Now, the subsequent question coming to your mind must be how is euchromatin different from heterochromatin? Although both replicate at different times, heterochromatin is the highly compact and dense chromatin, preventing RNA and DNA polymerase and other proteins from finding their way to the DNA. Heterochromatin is only present in the nucleus of eukaryotes to help in replication. It is of two types, facultative and constitutive heterochromatin. The facultative heterochromosomes are inactive genes and are not a permanent feature of all cell nuclei. They form through the process of siRNA or histone methylation. Alternatively, constitutive heterochromatin makes the repetitive, functional genes like centromeres and telomeres. They are the continuing nature of the nucleus and retain their structure during the interphase of cell division.


Similarities between Euchromatin and Heterochromatin

Besides the euchromatin and heterochromatin differences, these will remain the types of chromatins; thus, they have some common points. These are explained below:

  • Both are the DNA sequences formed of polynucleotide chains but with different functions.
  • Besides, both are assembled via primary nucleosome assembly.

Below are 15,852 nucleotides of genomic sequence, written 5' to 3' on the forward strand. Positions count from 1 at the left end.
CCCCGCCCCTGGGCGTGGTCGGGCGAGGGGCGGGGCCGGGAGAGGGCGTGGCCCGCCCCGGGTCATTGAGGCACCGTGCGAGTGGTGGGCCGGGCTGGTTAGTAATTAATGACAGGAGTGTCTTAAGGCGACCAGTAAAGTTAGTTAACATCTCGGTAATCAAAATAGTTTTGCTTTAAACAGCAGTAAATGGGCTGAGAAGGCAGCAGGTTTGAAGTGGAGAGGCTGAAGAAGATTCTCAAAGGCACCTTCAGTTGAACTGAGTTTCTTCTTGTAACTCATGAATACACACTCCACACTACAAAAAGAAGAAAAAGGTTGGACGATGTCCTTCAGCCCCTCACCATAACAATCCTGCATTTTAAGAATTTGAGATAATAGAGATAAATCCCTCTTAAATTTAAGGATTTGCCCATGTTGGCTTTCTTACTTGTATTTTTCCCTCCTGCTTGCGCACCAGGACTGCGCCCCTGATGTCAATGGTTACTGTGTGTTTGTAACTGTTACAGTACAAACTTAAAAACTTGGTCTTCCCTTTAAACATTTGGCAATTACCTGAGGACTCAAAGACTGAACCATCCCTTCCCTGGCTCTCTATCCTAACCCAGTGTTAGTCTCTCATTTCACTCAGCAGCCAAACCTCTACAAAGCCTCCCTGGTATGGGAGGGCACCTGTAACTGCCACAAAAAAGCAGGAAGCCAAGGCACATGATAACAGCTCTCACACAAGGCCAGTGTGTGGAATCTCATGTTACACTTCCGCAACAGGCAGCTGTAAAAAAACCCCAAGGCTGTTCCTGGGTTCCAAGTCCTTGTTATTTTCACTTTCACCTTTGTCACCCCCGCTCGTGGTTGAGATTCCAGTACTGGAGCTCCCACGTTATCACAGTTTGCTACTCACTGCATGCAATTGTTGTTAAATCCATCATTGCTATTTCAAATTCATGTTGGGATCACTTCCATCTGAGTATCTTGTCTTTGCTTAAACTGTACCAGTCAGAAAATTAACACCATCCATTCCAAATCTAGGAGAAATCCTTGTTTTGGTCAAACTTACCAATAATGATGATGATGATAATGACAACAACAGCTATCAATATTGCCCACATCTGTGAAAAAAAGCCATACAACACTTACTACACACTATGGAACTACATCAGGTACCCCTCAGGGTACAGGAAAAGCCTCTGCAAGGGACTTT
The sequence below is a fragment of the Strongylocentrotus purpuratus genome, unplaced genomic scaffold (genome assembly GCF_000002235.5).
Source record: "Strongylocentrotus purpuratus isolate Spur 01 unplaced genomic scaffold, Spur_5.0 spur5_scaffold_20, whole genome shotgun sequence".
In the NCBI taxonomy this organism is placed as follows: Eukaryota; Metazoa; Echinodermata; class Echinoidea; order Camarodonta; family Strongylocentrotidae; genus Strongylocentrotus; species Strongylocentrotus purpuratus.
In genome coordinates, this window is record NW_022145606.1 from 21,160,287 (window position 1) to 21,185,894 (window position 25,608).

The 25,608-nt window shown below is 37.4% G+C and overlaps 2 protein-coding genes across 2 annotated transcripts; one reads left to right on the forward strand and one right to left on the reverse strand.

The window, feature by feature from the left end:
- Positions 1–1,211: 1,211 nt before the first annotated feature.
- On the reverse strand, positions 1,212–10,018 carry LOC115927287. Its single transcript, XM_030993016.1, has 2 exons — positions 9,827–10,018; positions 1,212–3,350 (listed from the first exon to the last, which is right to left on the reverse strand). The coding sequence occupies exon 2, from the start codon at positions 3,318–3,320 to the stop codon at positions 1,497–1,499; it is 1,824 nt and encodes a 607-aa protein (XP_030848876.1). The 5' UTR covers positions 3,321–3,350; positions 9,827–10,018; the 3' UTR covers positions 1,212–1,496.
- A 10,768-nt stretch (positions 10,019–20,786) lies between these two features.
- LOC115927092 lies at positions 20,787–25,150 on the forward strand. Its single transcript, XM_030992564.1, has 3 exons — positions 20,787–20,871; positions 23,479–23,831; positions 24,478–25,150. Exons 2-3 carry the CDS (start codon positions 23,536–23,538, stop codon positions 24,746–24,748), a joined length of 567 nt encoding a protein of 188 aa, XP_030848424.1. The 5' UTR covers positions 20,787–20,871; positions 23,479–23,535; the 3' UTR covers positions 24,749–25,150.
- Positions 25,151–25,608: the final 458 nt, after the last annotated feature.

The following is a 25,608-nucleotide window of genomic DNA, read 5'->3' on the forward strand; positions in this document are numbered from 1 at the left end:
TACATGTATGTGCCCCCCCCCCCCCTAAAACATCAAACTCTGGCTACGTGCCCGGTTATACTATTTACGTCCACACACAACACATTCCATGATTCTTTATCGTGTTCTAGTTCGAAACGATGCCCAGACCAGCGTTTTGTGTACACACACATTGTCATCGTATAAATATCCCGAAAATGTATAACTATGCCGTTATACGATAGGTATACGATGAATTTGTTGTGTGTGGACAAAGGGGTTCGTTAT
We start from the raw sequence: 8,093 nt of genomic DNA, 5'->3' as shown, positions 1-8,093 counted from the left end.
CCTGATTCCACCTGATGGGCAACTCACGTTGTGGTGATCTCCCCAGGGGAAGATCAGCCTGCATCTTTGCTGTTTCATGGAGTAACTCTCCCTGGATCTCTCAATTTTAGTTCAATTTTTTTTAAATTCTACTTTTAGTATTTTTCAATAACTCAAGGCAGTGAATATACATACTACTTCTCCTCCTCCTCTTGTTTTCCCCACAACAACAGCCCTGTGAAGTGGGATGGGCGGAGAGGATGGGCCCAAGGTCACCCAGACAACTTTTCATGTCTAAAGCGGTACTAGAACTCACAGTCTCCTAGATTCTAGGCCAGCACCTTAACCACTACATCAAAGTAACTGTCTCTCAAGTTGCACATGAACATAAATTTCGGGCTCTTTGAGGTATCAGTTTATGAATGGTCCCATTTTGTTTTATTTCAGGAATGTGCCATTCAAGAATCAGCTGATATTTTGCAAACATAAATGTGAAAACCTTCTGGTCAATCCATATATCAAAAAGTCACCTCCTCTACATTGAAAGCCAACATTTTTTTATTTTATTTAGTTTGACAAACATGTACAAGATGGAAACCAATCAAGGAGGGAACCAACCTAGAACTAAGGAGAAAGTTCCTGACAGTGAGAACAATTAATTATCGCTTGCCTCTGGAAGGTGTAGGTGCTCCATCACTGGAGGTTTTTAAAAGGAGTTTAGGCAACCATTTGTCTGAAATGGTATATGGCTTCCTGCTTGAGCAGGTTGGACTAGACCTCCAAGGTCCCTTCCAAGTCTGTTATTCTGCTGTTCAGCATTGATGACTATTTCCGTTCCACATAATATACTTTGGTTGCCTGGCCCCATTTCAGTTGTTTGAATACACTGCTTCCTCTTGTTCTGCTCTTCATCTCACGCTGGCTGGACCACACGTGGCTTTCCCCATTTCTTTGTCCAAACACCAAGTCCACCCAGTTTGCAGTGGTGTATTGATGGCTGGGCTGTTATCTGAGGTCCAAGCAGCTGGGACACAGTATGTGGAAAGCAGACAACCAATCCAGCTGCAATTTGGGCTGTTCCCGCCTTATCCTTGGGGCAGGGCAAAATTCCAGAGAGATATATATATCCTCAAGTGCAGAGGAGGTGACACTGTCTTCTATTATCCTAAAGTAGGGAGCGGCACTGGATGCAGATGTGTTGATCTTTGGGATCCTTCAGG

• Moreover, these types of chromatins are prominent during the interphase stage of cell division.
  • Euchromatin and heterochromatin have special features to interact with a specific type of protein called histone protein. These protein structures help in chromosome packaging.

Euchromatin vs Heterochromatin – Primary Differences



Euchromatin is the loosely packed form of DNA containing different segments of genes in the nucleus and transcription.


On the other hand, heterochromatin is tightly packed DNA present in the nucleus and is transcriptionally inactive.



The loose part of chromatin, i.e., euchromatin, is found in the nucleus of both prokaryotes and eukaryotes.


Unlike euchromatin, you can observe heterochromatin only in eukaryotic organisms through a microscope.



You will observe euchromatin widely distributed in the center or inner body of the nucleus.


Whereas, when going through euchromatin vs heterochromatin, the latter is more prominent along the periphery of the cell nucleus.



The DNA of euchromatin forms a loose beaded structure within the nucleus to fit well.


However, the DNA of a heterochromatin is wrapped around a structural protein called histone protein to form a compact structure.



Euchromatin is entirely different from heterochromatin when it comes to functions. It enables the process of transcription and gene variation occurring within the genes.


In contrast, heterochromatin is responsible for maintaining the structure of the genome and gene expression regulation.